"Muss i denn"
Song
LanguageSwabian German
Published1827
GenreFolk song
Songwriter(s)Friedrich Silcher

"Muss i denn" (German for "must I, then") is a German folk-style song in the Swabian German dialect that has passed into the tradition. The present form dates back to 1827, when it was written and made public by Friedrich Silcher.[1]

The melody and some verses of this song became widely known through Elvis Presley's adaptation "Wooden Heart" in 1960, as well as Joe Dowell's version in 1961, becoming one of the most widely known German songs ever.[2]

History

"Muss i denn" is about a man – originally a journeyman embarking to his traditional "Wanderjahr" journey – who has to leave the woman he loves and vows to remain faithful until he is back to marry her. It first appeared on page sixteen of Friedrich Silcher's collection of popular songs, Volkslieder, gesammelt und für vier Männerstimmen gesetzt, Opus 8, Nr. 12 (folk songs, collected and set for four male voices). The origin of the song, however, is obscure and the original text was not recorded. Silcher mentioned to Ludwig Uhland that the melody was "an old melody from Württemberg".[1]

The song became famous beginning in the mid-19th century. It soon was especially well-liked among the German military as well as among excursion groups and thus was early on considered a patriotic song. It also became popular among German merchant seamen as a capstan shanty, and has been played as a naval quick march since the days of the Imperial German Navy. An early English translation titled "Must I, then? Must I, then? From the town must I, then?" was made by Henry William Dulcken in 1856.[3]

Some "Muss i denn" versions were widely popularized in the 20th century; those interpreted by German-American actress Marlene Dietrich[4] and by Greek singer Nana Mouskouri deserve mention.[5]

Lyrics

Muss i denn, muss i denn
zum Städtele hinaus, Städtele hinaus,
Und du, mein Schatz, bleibst hier?
Wenn i komm', wenn i komm',
wenn i wiedrum komm', wiedrum komm',
Kehr' i ein, mein Schatz, bei dir.
Kann i glei net allweil bei dir sein,
Han i doch mein Freud' an dir!
Wenn i komm', wenn i komm',
wenn i wiedrum komm', wiedrum komm',
Kehr' i ein, mein Schatz, bei dir.

Wie du weinst, wie du weinst,
Dass i wandere muss, wandere muss,
Wie wenn d' Lieb' jetzt wär' vorbei!
Sind au drauss, sind au drauss
Der Mädele viel, Mädele viel,
Lieber Schatz, i bleib dir treu.
Denk du net, wenn i 'ne Andre seh',
No sei mein' Lieb' vorbei;
Sind au drauss, sind au drauss
Der Mädele viel, Mädele viel,
Lieber Schatz, i bleib dir treu.

Über's Jahr, über's Jahr,
Wenn me Träubele schneid't, Träubele schneid't,
Stell' i hier mi wiedrum ein;
Bin i dann, bin i dann
Dein Schätzele noch, Schätzele noch,
So soll die Hochzeit sein.
Über's Jahr, do ist mein' Zeit vorbei,
Da g'hör' i mein und dein;
Bin i dann, bin i dann
Dein Schätzele noch, Schätzele noch,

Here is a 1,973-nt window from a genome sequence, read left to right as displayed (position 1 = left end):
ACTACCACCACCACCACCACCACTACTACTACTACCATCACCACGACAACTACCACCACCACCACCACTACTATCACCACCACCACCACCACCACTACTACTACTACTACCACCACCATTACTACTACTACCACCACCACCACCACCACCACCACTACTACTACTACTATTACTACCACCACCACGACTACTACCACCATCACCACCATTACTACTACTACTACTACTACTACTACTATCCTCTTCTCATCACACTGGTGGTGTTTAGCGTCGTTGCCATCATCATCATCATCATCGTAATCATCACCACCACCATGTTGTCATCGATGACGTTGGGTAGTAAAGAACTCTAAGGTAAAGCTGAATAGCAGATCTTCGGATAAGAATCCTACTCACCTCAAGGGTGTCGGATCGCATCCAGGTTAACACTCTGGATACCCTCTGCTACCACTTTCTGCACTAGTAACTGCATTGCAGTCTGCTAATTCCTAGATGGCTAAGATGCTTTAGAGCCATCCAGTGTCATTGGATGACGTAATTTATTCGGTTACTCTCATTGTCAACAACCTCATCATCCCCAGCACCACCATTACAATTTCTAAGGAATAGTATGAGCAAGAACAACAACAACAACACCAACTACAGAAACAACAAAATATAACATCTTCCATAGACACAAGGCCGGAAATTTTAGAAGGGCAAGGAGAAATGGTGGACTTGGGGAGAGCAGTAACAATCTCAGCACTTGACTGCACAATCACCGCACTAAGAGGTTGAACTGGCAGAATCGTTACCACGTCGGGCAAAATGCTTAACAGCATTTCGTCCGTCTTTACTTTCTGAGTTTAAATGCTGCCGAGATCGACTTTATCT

So soll die Hochzeit sein.

Must I, then, must I, then
from the village must I then, village must I then,
And thou, my dear, stay here?
When I’m back, when I’m back,
When I finally return, finally return,
I’ll come straight to thee, I swear.
Though I can’t be always by thy side,
My joy is always in thee.
When I’m back, when I’m back,
When I finally return, finally return
I shall come home straight to thee.

How thou criest! How thou criest!
‘Cause I have to go away, have to go away,
As though our love were now no more.
There are out there, out there,
so many girls, ao many girls,
Beloved treasure, I will be true.
Even if I saw another lass,
do not think my love is through:
Let out there, let out there,
let out there be many girls, there be many girls,
Dearest love, I will be true.

In a year, in a year,
When the grapes are good and ripe, grapes are good and ripe,
Then here is where I shall be.
If by then, if by then,
if thy darling still I am, darling still I am
Then married we shall be.
In a year my term is o'er and done,
and then mine and thine I'll be;
If by then, if by then,
if thy darling still I am, darling still I am
Then married we shall be.

Melody

The melody as given in Silcher's publication is as follows:[2]


\new Staff
<<
  \new Voice \relative c' {
    \autoBeamOff
    \language "deutsch"
    \tempo "Moderato"
    \set Score.tempoHideNote = ##t
    \tempo 4 = 60
    \key a \major
    \time 2/4 \partial 8
      a'16 h cis8 cis16 e d8 d16 [( fis )] e8 e16 d cis4
      e8\p e16 d cis8 cis16\mf [( e )] d8 d h e cis4 r8
      a16 h cis8 cis16 e d8 d16 fis e8 e16 [(d)] cis4
      e8\p e16 [(d)] cis8 cis16\mf e d8 d h e cis4 r8
    \repeat volta 2 {
      a16 cis h8. cis16 d8 h cis8. d16 e8
      e16 e fis8 fis\< a\! gis16\> [( fis )]\! e4 r8
      a,16 cis e8 e16 fis e8 e16 a
      e8 e16 [( d )] cis4 e8\p e16 [( d )] cis8 cis16\mf e
      d8 d h e cis4 r8
    }
  }

  \addlyrics {
    Muss i denn, muss i denn
    zum Stä -- dte -- le naus,
    Stä -- dte -- le naus,
    und du, mein Schatz, bleibst hier?
    \set ignoreMelismata = ##t
    Wenn i komm, wenn i komm,
    wenn i wie -- drum komm, _ wie -- drum komm, _
    kehr i ein mein Schatz, bei dir.
    Kann i glei' net all -- weil bei dir seyn,
    han i doch mein Freud' an _ dir.
    Wenn i komm, wenn i komm,
    wenn i wie -- drum _ komm, wie -- drum _ komm,
    kehr i ein mein Schatz bei dir.
  }
>>

Bibliography

References

  1. ^ a b August Bopp, Friedrich Silcher, 1916
  2. ^ a b "Muss i denn, muss i denn zum Städtele naus" by Tobias Widmaier (2010)] in: Populäre und traditionelle Lieder. Historisch-kritisches Liederlexikon des Deutschen Volksliedarchivs
  3. ^ Works by Henry William Dulcken at Project Gutenberg
  4. ^ "Muss i denn" version by Marlene Dietrich on YouTube
  5. ^ Nana Mouskouri: "Muss i denn" on YouTube